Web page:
For more on how to study for AP World History, see our blog post here. Missing a single part can cost you significantly in the grading of your essay. Lean one way: Trying to appease both sides creates an argument that’s not nearly as strong as if you take a stance. Lead your reader: Help your reader understand where you are going as you answer the prompt to the essay–provide them with a map of a few of the key areas you are going to talk about in your essay. Organize with strength in mind: When outlining the respective topics you will be discussing, start from the topic you know second best, then the topic you know least, before ending with your strongest topic area. Thousands of practice questions in college math and science, Advanced Placement, SAT, ACT, GRE, GMAT, literature, social science, history, and more.
While we recommend you purchase Albert for your online AP practice, if you’re looking for the best AP World History review books to buy, check out this article. In other words, make your roadmap 2-3-1 so that you leave your reader with the feeling that you have a strong understanding of the question being asked. Understand the word “Analyze”: When the AP exam asks you to analyze, you want to think about the respective parts of what is being asked and look at the way they interact with one another.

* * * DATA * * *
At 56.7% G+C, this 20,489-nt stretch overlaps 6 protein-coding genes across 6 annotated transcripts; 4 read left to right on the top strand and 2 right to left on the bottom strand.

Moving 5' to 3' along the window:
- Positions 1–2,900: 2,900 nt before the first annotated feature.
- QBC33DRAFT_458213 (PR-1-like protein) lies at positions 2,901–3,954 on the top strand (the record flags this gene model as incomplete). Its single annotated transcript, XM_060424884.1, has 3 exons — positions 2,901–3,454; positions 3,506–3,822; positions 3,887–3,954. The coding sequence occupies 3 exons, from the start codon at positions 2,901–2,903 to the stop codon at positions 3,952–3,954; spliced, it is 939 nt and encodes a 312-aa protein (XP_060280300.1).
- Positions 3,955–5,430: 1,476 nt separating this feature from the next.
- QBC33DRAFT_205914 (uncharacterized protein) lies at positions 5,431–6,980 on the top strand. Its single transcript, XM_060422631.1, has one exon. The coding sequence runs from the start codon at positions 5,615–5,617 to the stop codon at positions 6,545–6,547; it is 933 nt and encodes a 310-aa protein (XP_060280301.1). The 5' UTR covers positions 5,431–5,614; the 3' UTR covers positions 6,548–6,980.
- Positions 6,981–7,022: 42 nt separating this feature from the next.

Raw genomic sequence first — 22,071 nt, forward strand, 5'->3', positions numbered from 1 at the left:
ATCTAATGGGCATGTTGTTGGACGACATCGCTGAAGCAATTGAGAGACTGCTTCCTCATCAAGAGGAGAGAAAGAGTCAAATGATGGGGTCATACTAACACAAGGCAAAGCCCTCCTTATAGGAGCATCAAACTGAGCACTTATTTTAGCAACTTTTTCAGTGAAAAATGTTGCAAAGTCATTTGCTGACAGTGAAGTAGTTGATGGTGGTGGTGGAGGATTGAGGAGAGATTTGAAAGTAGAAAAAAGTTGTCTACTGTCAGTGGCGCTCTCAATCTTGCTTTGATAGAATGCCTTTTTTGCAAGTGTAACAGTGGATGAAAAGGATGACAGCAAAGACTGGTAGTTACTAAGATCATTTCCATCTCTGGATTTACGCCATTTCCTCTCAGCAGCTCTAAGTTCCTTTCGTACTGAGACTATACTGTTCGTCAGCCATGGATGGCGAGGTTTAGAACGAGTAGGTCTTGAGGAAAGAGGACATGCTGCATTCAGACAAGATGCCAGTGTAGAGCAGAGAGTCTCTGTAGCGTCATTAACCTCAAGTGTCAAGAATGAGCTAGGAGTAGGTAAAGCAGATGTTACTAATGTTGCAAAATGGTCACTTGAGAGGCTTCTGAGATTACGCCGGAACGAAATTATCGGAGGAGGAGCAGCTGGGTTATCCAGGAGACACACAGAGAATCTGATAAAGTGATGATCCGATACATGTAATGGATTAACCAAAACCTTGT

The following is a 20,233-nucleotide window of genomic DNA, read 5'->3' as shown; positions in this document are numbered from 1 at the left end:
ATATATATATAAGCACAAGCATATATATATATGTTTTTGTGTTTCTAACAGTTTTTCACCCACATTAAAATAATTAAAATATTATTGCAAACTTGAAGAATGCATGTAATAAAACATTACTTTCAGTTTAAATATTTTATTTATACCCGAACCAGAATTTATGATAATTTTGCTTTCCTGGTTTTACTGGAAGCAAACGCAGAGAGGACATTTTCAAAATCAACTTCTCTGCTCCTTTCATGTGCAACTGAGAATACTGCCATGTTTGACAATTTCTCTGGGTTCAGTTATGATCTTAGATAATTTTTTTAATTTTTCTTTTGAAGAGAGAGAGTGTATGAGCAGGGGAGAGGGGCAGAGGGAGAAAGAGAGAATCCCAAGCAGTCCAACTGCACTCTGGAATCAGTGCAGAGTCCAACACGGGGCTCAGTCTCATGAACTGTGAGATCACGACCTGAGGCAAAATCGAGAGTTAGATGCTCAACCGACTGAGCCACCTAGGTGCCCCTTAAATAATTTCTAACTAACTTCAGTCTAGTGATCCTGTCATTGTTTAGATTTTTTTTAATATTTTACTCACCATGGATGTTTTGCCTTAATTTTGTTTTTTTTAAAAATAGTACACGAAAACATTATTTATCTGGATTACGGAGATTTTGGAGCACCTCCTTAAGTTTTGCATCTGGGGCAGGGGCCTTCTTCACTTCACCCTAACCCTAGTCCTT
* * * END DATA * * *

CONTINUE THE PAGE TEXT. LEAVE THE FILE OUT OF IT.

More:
It will begin with a suggested 15 minutes reading time, in which you will read over the documents.
There will be documents on topics from 3-6 periods.
I'd suggest after the 15-minute reading period, that you take 3-4 minutes to outline your essay, even if it's in your mind. Remember, don't just cite the documents, interpret them! This means you'll need to identify the limits of your approach and explain how further documentation would enhance your thesis.
Just think about where you want to go perspective-wise and how you want to lay it out. For example, in the case of Spanish colonialism, you might say something like, 'letters written by Spanish royalty describing the importance of New World colonialism would greatly enhance our understanding of this issue.' So, what is the College Board looking for in terms of a successful essay?
Here are some things: If you apply these principles, you should be prepared for the AP World History exam.
You will have 60 minutes to complete the document-based essay question.
Okay, so you're allowed 3 hours and 5 minutes to complete the entire exam.
The first section, Section I: Part A, consists of 55 multiple-choice questions that must be answered in 55 minutes.